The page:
There’s something about walking outside in 60 degree weather after what seems like an endless winter that just makes you sigh with relief. At least that’s how I felt this weekend when I emerged from the warm comforts of our house only to realize the sun was shining, the birds were chirping and there was nothing I wanted more than to stay outside. With the hope of spring in the air, I began what you could call a “mini-cleaning session” of the kitchen freezer and pantry. I went through frozen package after package of fish fillets and a sausage roll from about a year ago. It was at this point that I came across several bags of ice cub frozen pesto shoved into the deepest corners of my freezer. Remember last summer’s slew of tomatoes and basil from my home-grown garden? Well, just as I preserved the tomatoes in jars and containers, I also found a clever way to preserve basil as pesto — I just forgot to share it with all of you. Whether you’re interested in freezing or just making a fresh pesto sauce, here’s a simple recipe anyone can cook.
If you’ve been keeping up with my latest blog posts, you know my adventures in tomato gardening have now reached its final leg — cooking up delicious recipes. My first foray into tomato land came in the form of soup, which you can read more about in Tomato Soup for the Soul. I’ll be continuing this liquid yumminess by creating and preserving my first batch of tomato sauce. I absolutely love tomato sauce. For the longest time, I would never touch a whole tomato, but make it into a sauce and I was hooked. It wasn’t until recently (before my vegetable garden) that I started enjoying raw tomatoes outside of smashing them down into something else. And tomato sauce is so versatile. It can be used in pastas and pizzas but also seafood or buffalo wings. The art in making your own tomato sauce is that it’s very free form. You can have it be chunky or smooth, seeds in or seedless and include a plethora of herbs and spices to season it up. So here’s my take on some delicious tomato sauce, along with pointers on how to properly can and preserve your creations.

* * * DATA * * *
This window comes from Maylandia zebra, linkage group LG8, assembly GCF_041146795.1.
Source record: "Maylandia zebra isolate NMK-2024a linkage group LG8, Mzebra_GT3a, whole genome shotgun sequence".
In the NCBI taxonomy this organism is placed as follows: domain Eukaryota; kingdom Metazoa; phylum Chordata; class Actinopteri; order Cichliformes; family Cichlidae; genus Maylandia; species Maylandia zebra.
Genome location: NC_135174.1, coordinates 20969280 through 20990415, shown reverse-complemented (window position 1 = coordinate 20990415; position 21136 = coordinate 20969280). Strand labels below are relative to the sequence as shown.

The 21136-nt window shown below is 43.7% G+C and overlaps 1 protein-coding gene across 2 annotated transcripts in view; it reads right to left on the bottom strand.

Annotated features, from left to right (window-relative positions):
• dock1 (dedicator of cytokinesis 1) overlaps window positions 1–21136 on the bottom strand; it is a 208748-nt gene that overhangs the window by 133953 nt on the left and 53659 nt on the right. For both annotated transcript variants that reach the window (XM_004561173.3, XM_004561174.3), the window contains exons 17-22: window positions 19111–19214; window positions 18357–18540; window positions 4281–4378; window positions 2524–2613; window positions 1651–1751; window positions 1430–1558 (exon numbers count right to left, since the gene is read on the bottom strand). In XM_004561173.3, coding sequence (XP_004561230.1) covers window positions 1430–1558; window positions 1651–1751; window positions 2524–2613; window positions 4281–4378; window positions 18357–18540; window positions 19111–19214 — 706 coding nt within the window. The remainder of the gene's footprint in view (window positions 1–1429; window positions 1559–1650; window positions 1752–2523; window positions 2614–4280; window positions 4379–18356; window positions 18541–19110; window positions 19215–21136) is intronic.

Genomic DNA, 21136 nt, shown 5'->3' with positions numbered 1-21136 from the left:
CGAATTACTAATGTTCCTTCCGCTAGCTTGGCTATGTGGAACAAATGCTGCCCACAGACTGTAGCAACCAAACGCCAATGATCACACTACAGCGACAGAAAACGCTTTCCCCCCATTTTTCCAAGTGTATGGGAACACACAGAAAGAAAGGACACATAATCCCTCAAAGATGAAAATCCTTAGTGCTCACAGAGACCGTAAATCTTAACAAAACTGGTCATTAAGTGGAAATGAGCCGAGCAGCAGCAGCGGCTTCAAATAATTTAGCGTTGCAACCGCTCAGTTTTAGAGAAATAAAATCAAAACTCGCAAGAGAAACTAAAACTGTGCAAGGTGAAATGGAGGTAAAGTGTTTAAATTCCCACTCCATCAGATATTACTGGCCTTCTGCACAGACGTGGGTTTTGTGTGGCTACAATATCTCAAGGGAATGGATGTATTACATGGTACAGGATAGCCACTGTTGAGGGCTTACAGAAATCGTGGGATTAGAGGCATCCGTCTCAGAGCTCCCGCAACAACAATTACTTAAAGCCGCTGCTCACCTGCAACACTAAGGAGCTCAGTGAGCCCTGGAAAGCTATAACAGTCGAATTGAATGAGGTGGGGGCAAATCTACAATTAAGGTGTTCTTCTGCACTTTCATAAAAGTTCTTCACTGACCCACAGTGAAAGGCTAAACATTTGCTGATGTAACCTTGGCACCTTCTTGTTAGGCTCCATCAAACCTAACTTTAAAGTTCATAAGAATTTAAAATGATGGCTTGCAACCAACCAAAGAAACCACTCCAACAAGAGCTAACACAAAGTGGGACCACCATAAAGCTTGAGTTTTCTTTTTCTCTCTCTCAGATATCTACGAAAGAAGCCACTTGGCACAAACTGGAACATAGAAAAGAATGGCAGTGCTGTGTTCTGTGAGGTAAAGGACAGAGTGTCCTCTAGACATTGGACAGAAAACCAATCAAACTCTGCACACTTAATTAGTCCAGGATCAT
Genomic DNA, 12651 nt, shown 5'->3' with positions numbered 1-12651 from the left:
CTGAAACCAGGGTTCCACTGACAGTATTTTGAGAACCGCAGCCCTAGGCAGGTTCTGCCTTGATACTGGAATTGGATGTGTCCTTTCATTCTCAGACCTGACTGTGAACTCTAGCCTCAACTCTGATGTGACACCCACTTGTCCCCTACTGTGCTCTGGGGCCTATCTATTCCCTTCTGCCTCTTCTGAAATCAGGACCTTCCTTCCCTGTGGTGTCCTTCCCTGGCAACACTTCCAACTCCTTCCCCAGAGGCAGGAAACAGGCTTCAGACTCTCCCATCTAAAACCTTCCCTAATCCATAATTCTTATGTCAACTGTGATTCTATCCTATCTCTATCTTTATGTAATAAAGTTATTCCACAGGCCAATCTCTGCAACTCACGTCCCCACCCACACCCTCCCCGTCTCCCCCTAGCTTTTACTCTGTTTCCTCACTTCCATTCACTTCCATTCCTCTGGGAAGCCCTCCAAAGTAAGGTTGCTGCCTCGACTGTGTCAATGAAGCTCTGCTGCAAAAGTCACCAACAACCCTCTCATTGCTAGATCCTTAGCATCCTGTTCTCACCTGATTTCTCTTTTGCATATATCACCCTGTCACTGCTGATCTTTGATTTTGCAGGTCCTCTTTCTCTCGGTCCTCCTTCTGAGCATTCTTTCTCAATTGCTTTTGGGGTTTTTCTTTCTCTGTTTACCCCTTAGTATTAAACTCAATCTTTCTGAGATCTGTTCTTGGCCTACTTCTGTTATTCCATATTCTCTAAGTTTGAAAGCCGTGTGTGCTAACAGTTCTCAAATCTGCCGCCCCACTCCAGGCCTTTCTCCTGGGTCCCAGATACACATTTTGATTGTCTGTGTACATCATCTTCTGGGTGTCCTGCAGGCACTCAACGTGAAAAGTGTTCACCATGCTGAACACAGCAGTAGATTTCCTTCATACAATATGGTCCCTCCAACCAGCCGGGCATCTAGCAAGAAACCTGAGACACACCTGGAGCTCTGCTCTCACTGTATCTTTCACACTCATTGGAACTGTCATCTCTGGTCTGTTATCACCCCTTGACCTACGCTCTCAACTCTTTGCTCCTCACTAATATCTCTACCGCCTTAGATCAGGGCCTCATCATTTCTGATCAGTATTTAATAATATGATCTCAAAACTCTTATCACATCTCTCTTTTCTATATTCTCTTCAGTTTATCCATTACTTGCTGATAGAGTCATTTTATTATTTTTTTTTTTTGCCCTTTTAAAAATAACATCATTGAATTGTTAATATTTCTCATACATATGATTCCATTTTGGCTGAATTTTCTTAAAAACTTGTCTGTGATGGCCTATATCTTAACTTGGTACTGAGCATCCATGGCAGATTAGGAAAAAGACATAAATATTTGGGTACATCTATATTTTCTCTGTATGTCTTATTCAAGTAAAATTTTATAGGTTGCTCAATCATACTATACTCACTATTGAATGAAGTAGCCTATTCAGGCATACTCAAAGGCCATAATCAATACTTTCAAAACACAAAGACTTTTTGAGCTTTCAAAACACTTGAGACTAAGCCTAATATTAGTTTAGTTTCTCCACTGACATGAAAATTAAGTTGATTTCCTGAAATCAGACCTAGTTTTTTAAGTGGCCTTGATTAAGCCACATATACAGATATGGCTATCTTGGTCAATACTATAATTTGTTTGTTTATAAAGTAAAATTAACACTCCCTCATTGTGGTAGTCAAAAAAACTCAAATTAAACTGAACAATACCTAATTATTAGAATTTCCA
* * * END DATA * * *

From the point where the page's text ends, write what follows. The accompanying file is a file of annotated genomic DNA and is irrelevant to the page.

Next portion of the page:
Welcome to the first in a long line of upcoming Food for Thought posts that focuses on a vegetable I’ve been swimming up to my eyeballs in: tomatoes. In Days of Summer Gone By Part II, my tomato garden flourished beyond something I could possible control. The tomatoes, basil and even the rosemary were beginning to get a tad overwhelming to say the least, and I absolutely needed to put my bounty to good use. With that goal, the first recipe that came to mind was tomato basil soup. I’ve never been much of a soup person, but when I was first introduced to the delicious and flavorful taste of tomato basil, it was love a first bite. So here’s a recipe for creating some fresh soup using some home-grown ingredients.
Welcome to the second part of this post, where I focus on the results of my first tomato/herb garden (to read the first part of this post on renovating our front garden, click here). With fall upon us and winter fast approaching, I’m taking the time to reflect on some of my favorite summer projects this year, including my vegetable garden. In Humble Veggie Beginnings, I built my vegetable box, bought the dirt and had about eight tomato plants, along with two basil plants and a rosemary. While this was my first year growing my own produce, I had a very successful harvest. Almost too successful. Before I knew it, I was swimming in tomatoes and basil, without really knowing what to do with my bounty. So here’s a few lessons I’ve learned from farming my first little plot of land and raising a plethora of tomatoes, basil and rosemary.
When Jacob, Winston and I first moved in to our new place, I always knew I wanted a vegetable garden. The chance to grow my own produce and eat from my own backyard was an attractive concept in of in itself. Getting the opportunity to put my gardening skills to the test was a feat I decided to take head on. Honestly, I felt like I’d be lucky to just harvest a few basil leaves and manage not to kill off too many tomatoes in the process. The funny thing is I used to hate tomatoes. If it wasn’t in a sauce or jam, I wasn’t touching it. Then, at some point between my picky 12-year-old appetite and now, my taste buds changed and long story short, tomatoes are my new favorite vegetable. Combine that with the sweet aroma of a fresh basil plant and the contents of my vegetable garden were set (along with a delicate rosemary plant just for kicks).